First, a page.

This post initially appeared on Science Blogs
I took my first immunology class at UCSD in the spring of 2004. I've always been interested in signaling (how cells take information from the outside and translate that to the inside) but the subject matter of this class was set to disappoint - in terms of signaling, it more or less stopped at the outer membrane of cells. Even though looking back, I can see now that a subject as vast as immunology has to cut some corners in a 10 week course, early on that quarter I was a bit frustrated. But just before the first midterm, we started learning about one of the most bizarre behaviors of cells that I've ever learned about, the thing that would get me hooked on immunology and make it my passion. This is the molecular magic that can generate a functionally limitless number of different genes that allow B-cells to make antibodies that recognize almost any chemical structure that has ever existed or will ever exist. It's so important for the immune system that its acronym amongst immunologists is GoD - Generation of Diversity.
GoD is made possible by a complex series of steps that, for reasons that will soon be come apparent, we call V(D)J recombination. But in order to explain why V(D)J is so amazing, we have to take a few steps back and look at some of the underlying principals of biology: DNA, genes and proteins. For all living things that we know of (except a few types of virus), genes are encoded by DNA. The word gene gets thrown around a lot, but the simplest way to think about a gene is as a code that tells a cell to make a particular protein. Antibodies are proteins, so you would be correct to assume that there are genes that code for antibodies written on the DNA within your cell. The trouble is, humans have between 20,000 and 30,000 genes, but the average person is capable of making about 10 billion (with a b) different types of antibodies that all bind unique molecular shapes. There simply isn't enough room in your genome to fit a gene for every antibody you can produce. What in GoD's name is going on here?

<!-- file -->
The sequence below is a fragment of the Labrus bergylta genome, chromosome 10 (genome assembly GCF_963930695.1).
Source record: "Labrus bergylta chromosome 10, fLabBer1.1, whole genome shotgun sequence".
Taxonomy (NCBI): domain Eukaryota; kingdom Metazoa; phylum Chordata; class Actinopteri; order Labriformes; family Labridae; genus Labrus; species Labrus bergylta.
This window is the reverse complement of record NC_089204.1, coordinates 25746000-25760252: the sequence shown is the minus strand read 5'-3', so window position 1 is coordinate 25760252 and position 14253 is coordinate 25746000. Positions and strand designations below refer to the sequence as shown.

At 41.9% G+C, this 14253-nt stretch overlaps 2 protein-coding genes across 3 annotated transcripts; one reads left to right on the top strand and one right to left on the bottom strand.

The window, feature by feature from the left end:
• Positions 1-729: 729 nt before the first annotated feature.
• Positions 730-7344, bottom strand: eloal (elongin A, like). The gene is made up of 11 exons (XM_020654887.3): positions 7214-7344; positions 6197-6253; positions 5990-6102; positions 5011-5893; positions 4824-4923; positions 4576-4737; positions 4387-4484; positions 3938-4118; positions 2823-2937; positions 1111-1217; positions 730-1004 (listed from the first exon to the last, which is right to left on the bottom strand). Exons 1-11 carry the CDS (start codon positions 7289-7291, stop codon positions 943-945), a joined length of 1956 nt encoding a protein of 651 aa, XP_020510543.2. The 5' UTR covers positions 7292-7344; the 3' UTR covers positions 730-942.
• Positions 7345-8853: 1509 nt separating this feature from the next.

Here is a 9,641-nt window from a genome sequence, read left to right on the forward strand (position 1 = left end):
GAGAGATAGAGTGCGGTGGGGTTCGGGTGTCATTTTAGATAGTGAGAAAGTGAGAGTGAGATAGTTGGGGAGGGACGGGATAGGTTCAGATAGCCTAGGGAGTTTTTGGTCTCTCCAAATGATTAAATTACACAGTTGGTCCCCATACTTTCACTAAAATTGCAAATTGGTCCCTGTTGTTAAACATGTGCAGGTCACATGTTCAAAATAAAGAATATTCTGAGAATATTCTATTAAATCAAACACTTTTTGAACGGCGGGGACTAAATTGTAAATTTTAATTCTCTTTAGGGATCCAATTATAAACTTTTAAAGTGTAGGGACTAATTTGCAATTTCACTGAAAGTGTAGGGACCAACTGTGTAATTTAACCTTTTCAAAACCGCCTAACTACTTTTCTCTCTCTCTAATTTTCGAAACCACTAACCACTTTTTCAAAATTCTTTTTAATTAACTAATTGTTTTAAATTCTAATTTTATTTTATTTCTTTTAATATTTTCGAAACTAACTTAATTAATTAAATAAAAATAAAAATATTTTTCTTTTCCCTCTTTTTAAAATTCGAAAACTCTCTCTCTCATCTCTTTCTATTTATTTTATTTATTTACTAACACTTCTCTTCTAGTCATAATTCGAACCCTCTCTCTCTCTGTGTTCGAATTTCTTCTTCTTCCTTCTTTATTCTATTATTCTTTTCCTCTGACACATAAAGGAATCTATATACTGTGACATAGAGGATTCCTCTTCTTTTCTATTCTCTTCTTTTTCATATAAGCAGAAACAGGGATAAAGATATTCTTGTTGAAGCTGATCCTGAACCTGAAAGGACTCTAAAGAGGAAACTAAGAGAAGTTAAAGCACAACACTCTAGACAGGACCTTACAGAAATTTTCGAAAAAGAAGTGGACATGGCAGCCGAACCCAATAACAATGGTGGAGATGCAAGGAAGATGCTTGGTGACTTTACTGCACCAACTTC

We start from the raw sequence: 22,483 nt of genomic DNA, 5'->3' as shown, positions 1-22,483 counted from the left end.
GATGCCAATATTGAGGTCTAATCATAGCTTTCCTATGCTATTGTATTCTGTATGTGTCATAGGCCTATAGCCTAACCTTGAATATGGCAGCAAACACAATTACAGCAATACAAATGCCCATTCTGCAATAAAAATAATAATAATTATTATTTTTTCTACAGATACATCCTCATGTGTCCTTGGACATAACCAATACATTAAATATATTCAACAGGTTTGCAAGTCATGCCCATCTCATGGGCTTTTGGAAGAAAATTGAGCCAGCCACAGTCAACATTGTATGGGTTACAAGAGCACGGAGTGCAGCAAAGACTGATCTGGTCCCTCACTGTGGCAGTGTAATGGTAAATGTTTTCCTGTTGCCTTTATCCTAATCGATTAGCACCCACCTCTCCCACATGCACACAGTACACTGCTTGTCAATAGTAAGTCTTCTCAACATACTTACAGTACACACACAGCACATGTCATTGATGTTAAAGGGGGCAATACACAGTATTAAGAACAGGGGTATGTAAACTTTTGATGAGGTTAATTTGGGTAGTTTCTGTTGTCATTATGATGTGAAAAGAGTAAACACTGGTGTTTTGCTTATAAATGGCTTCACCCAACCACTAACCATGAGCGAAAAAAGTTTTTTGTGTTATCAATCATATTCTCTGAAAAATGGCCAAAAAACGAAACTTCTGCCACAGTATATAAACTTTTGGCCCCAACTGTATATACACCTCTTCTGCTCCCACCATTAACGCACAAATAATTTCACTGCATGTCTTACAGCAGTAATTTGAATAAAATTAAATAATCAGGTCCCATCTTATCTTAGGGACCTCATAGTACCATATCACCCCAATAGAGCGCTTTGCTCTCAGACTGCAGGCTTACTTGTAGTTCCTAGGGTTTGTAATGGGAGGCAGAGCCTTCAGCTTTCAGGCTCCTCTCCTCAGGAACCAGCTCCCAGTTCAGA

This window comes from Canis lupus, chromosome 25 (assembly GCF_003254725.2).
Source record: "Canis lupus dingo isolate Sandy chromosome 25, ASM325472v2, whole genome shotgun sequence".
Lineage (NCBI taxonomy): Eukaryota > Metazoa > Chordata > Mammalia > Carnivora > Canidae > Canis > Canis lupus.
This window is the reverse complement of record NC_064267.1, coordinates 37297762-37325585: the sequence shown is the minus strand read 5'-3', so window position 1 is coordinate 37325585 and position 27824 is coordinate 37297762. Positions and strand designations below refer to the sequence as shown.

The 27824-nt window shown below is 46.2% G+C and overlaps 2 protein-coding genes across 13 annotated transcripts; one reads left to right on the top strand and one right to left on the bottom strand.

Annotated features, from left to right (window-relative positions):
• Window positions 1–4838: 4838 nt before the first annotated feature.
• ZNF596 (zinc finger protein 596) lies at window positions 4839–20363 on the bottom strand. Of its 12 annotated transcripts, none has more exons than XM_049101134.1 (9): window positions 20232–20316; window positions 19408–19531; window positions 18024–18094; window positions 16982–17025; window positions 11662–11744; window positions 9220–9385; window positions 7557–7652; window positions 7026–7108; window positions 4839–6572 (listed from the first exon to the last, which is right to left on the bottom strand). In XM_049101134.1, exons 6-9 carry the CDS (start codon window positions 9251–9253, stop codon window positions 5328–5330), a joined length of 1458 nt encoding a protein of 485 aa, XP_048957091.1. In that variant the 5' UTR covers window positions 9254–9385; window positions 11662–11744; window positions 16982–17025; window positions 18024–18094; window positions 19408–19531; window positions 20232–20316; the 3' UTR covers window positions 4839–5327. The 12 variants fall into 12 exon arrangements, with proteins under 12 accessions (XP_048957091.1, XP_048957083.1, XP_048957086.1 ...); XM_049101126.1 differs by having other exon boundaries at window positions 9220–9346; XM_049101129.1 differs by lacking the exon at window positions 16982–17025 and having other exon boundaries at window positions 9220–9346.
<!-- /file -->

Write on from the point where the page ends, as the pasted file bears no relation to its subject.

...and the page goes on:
It didn't take the early immunologists long to figure out that this was a problem, or to start looking for solutions. The first thing that became apparent is that all of those individual, unique antibodies are actually far more similar than they are different. As I mentioned a couple weeks ago, antibodies are shaped like a Y, and it's the end of the two arms of the Y that are actually the business end that stick to things. The bottom (or butt according to Abby) within particular classes of antibodies are are remarkably similar within individuals, and even across the population. So, one solution to the not-enough-room-in-the-DNA problem is to have one copy of a code for all of the stuff that remains constant, and a bunch of different copies of the code for the part that's variable.
This is sort of how it works, but it's a bit more complicated. Even if you vary only a tiny part of the gene, getting to 10 billion would still take up more space than the entire rest of your genome. Instead, the gene that codes for the variable part of the antibody protein is broken up into a bunch of different segments. The end of the gene still codes for the constant region, but the variable region is split up into 3 segments, and there are multiple versions of each of these segments. In humans, there are about 100 versions of the V (variable) segment, 30 of the D (diversity) segment and 6 J (joining) segments1. During the development of the B-cell, one V, one D and one J are brought together to form a complete piece.